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Bruce Springsteen, who received four nominations in the Rock field, was conspicuous by his absence in the big four.
GRAMMY NOMS TURN SOME HEADS
The Boss, Fergie Get Snubbed, Foos, Gill, Hancock Surprise, Ledisi Who?
This year's 50th Grammy nominations offered a few surprises to the assembled members of the media at the Music [email protected] Fonda Theater in L.A. this morning. 

Though that didn't include the warmed-over coffee, danish and bagels with cream cheese. What, no lox?

And while leading eight-time nominee Kanye West would appear an odds-on favorite for Album of the Year, that was his only nod in the major categories for the awards show, which will be broadcast, as always, by CBS from the Staples Center in L.A. on Sunday, Feb. 10. 

Six-time nominee Amy Winehouse was really the big winner, earning mention in all four major categories, as comic George Lopez joked: "Someone wake her up this afternoon and let her know."

And while the success of West and Winehouse was expected, there were a few surprises.

The nominations of the Foo Fighters' Echoes, Silence, Patience & Grace (RCA), Vince Gill's These Days (MCA Nashville) and Herbie Hancock's River: The Joni Letters (Verve) in the Album category raised some eyebrows, but the presence of the Foos' Dave Grohl and Taylor Hawkins, Gill and and Hancock on-stage to make the announcements could have been an indication.

Bruce Springsteen, who received four nominations in the Rock field, was conspicuous by his absence in the big four as well.

The Foo Fighters' "The Pretender" received an unexpected nod for Record of the Year alongside Beyonce's "Irreplaceable," Rihanna's "Umbrella," Justin Timberlake's "What Goes Around... Comes Around" and Winehouse's "Rehab."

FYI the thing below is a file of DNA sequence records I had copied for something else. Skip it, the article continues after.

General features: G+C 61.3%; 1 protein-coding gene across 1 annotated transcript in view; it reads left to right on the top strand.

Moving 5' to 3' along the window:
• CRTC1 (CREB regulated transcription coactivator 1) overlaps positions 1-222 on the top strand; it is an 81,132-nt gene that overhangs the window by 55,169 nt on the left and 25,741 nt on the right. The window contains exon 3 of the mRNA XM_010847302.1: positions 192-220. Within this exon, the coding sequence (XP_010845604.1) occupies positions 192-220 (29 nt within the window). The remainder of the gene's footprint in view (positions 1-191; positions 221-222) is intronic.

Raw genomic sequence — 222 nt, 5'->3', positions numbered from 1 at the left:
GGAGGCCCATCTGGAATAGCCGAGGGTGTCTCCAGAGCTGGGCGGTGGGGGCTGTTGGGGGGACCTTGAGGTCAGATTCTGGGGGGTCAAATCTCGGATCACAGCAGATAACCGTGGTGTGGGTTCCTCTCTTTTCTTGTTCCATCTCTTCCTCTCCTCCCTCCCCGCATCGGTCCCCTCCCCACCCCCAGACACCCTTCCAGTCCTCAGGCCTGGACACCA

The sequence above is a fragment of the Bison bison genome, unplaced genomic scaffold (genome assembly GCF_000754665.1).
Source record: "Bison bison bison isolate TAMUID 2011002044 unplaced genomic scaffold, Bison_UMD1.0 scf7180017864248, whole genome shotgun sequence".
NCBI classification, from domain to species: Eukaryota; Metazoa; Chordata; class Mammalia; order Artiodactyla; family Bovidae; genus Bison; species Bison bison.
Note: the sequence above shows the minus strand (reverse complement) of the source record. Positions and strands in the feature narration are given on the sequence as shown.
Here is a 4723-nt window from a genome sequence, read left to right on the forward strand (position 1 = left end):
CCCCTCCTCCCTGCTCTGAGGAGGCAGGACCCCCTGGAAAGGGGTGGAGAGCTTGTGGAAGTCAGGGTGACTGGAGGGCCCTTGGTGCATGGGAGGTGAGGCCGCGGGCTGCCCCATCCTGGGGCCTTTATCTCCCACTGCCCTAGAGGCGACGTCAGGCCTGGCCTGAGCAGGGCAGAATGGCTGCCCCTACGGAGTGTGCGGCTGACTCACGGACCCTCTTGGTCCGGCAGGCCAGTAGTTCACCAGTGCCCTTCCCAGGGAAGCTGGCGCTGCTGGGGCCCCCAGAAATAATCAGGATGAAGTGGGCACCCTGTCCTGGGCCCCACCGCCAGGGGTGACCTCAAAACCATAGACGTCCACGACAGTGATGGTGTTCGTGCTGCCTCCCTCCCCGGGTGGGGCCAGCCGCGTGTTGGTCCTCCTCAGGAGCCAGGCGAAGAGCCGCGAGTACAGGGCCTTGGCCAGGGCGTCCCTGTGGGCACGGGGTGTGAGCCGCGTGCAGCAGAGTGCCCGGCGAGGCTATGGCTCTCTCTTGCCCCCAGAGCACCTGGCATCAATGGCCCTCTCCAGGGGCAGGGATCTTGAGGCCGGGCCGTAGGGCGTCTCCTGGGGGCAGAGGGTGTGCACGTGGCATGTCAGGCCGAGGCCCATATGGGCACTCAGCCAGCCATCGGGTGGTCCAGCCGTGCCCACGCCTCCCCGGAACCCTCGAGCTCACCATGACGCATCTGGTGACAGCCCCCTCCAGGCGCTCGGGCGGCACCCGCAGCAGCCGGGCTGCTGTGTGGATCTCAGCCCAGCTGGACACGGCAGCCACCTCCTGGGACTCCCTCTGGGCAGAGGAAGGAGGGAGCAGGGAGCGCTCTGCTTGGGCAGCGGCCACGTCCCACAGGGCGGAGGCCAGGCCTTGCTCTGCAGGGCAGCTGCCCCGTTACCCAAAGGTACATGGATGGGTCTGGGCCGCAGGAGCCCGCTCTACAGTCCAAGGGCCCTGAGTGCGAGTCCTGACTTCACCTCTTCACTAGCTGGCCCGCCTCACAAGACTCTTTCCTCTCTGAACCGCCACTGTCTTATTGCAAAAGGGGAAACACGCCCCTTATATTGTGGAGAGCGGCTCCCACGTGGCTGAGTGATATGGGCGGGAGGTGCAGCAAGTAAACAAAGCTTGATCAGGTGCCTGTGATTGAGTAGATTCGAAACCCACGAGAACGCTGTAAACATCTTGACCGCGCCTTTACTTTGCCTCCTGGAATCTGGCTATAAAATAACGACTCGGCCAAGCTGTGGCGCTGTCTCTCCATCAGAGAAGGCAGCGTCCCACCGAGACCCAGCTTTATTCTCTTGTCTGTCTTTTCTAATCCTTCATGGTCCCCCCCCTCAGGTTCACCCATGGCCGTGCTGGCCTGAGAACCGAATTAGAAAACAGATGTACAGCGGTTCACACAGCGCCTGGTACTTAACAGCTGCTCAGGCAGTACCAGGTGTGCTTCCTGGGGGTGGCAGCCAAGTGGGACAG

In Song of the Year, the Plain White T's "Hey There Delilah" was the sleeper, while Corinne Bailey Rae's "Like a Star" wasn't exactly among the prognosticators' picks beforehand.

When the Best New Artist nominees were announced by the Foo Fighters, Taylor Swift seemed genuinely thrilled at her nod, hugging one and all with honest-to-goodness giddiness. Ledisi, a New Orleans-born R&B singer, now living in the Bay Area, who made her major label debut this year with an album on Verve Forecast, was the nominee that had people scratching their heads in a category that also included Feist, Paramore and Winehouse. Ledisi's Lost & Found also received a nod in the Best R&B Album category.

Among those expected to do better was Fergie, who received a single nod for Best Female Pop Vocal Performance.

Some other things to note:

-Robert Plant and Alison Krauss received a Best Pop Collaboration with Vocals nomination for "Gone Gone Gone (Done Moved On)," though the album itself was not eligible due to its release date.

-Beastie Boys will go head-to-head with Chris Botti, Dave Koz, Spyro Gyra and Kirk Whalum for Best Pop Instrumental Album.

-UGK's collaboration with OutKast battles it out with Common f/Kanye West, Fat Joe f/Lil Wayne, Shop Boyz and Kanye West, Nas & KRS-One in the Best Rap Performance by a Duo or Group category.

-Peter Case goes up against David Bromberg, Cathy Fink, Levon Helm and Charlie Louvin for Best Traditional Folk Album.

-Tia Carrere was nominated for Best Hawaiian Music Album. Who knew?

-Jimmy Sturr and his Orchestra are once again up for Best Polka Album, with neo-classicists Brave Combo among the competition.

-Barack Obama was nominated for Best Spoken World Album in a category that includes Maya Angelou, Alan Alda and former Presidents Bill Clinton and Jimmy Carter.

-Flight of the Conchords get a well-deserved Best Comedy Album nod, where they will yuck it up against George Lopez, Lisa Lampanelli, Steven Wright and Harry Shearer.

-The Once soundtrack (Canvasback/Columbia/Sony Music Soundtrax) received a nod for Best Compilation Soundtrack Album for Motion Picture, Televison or Other Visual Media, but it will be facing a pair of Beatles-related albums (Love and Across the Universe) as well as Dreamgirls and Hairspray, which should keep Glen Brunman sleepless until awards night. "Falling Slowly," the song performed in the movie by Glen Hansard and Marketa Irglova, was also nominated for Best Song Written for Motion Picture, Television or Other Visual Media.

-Timbaland appears the odds-on favorite in the Producer of the Year, Non-Classical  category, with Howard Benson, Joe Chiccarelli, Mike Elizondo and Mark Ronson his chief competition.

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